Anger is growing in Europe about new Washington data sharing demands, in what they call a move to stop potential terrorists from entering the U.S. The requirements include fingerprints, DNA samples and cross border payments - data considered by many as private and sensitive. Travellers from countries refusing to share the information will have to apply for a visa to enter the U.S. However some EU states - like Austria and Germany - have already agreed to hand over the personal data of its citizens.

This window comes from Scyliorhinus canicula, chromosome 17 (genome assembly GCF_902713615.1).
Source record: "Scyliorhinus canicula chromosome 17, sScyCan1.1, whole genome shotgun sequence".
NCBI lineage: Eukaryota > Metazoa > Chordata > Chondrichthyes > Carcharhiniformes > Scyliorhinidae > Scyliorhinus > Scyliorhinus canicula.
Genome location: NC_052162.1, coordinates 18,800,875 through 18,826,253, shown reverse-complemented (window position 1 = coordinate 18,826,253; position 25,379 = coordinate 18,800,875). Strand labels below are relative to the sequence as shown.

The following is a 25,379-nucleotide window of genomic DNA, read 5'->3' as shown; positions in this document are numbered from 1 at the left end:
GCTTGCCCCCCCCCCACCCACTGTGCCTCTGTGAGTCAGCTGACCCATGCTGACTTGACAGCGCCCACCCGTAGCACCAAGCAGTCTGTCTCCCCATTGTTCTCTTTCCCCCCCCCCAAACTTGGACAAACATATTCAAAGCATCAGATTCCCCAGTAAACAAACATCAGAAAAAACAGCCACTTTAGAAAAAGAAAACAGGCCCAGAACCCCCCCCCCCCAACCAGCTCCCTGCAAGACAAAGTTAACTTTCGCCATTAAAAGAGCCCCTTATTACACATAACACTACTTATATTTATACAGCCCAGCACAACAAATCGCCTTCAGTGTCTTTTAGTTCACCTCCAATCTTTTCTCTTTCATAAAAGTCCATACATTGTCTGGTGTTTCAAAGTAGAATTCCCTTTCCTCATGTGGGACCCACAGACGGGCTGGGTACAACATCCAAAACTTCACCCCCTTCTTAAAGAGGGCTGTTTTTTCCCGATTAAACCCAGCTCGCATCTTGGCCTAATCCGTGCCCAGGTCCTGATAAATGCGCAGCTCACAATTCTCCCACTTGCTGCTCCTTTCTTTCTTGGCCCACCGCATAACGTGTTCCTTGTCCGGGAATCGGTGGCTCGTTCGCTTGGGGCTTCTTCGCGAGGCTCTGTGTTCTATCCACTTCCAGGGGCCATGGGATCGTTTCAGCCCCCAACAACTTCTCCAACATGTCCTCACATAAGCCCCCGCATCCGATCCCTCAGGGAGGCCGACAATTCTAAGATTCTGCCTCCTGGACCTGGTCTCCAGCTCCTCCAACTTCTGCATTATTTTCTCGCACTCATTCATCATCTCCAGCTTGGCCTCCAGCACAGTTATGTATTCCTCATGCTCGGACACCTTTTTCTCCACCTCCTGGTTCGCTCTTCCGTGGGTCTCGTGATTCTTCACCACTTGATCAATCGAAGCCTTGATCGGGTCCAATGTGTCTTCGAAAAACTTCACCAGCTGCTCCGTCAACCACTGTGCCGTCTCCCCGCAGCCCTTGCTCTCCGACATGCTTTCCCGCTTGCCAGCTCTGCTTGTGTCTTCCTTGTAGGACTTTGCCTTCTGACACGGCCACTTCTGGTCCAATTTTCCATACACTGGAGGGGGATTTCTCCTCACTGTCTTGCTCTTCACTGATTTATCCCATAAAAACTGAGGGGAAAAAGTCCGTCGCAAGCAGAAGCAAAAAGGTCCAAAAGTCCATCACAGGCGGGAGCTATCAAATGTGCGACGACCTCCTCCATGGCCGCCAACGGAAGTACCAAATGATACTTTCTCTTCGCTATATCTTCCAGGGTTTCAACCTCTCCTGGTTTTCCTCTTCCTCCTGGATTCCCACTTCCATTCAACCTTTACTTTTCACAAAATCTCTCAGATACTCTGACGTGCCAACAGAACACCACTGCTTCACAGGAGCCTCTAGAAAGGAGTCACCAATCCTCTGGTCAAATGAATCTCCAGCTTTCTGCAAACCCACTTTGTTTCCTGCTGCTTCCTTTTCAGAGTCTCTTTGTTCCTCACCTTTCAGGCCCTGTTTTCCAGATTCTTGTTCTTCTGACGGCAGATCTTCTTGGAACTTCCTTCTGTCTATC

In June the EU and the United States signed the so-called SWIFT deal, giving American government officials access to all bank transactions within Europe. Eva Lichtenberger - an Austrian politician and member of the European Parliament - says there are no guarantees the data won't be misused if provided.